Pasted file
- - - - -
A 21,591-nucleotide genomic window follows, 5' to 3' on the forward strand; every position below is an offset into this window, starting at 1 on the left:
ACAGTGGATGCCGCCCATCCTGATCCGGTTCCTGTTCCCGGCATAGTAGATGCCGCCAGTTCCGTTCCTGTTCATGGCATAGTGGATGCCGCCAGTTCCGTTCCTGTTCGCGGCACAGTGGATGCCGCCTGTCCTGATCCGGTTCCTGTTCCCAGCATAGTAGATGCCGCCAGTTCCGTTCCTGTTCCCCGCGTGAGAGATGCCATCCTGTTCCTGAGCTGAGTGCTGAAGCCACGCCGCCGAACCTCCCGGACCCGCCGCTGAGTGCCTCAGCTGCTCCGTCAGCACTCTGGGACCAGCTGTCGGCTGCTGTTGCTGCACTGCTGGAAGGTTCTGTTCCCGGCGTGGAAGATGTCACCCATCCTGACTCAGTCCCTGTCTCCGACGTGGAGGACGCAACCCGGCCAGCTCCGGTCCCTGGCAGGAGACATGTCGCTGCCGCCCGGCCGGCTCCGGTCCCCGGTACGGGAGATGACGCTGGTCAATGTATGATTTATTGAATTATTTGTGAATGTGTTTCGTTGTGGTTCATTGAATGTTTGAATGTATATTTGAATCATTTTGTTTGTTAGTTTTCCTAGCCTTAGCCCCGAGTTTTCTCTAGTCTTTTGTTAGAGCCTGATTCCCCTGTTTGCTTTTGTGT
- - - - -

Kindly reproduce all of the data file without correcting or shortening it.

A 21,591-nucleotide genomic window follows, 5' to 3' on the forward strand; every position below is an offset into this window, starting at 1 on the left:
ACAGTGGATGCCGCCCATCCTGATCCGGTTCCTGTTCCCGGCATAGTAGATGCCGCCAGTTCCGTTCCTGTTCATGGCATAGTGGATGCCGCCAGTTCCGTTCCTGTTCGCGGCACAGTGGATGCCGCCTGTCCTGATCCGGTTCCTGTTCCCAGCATAGTAGATGCCGCCAGTTCCGTTCCTGTTCCCCGCGTGAGAGATGCCATCCTGTTCCTGAGCTGAGTGCTGAAGCCACGCCGCCGAACCTCCCGGACCCGCCGCTGAGTGCCTCAGCTGCTCCGTCAGCACTCTGGGACCAGCTGTCGGCTGCTGTTGCTGCACTGCTGGAAGGTTCTGTTCCCGGCGTGGAAGATGTCACCCATCCTGACTCAGTCCCTGTCTCCGACGTGGAGGACGCAACCCGGCCAGCTCCGGTCCCTGGCAGGAGACATGTCGCTGCCGCCCGGCCGGCTCCGGTCCCCGGTACGGGAGATGACGCTGGTCAATGTATGATTTATTGAATTATTTGTGAATGTGTTTCGTTGTGGTTCATTGAATGTTTGAATGTATATTTGAATCATTTTGTTTGTTAGTTTTCCTAGCCTTAGCCCCGAGTTTTCTCTAGTCTTTTGTTAGAGCCTGATTCCCCTGTTTGCTTTTGTGT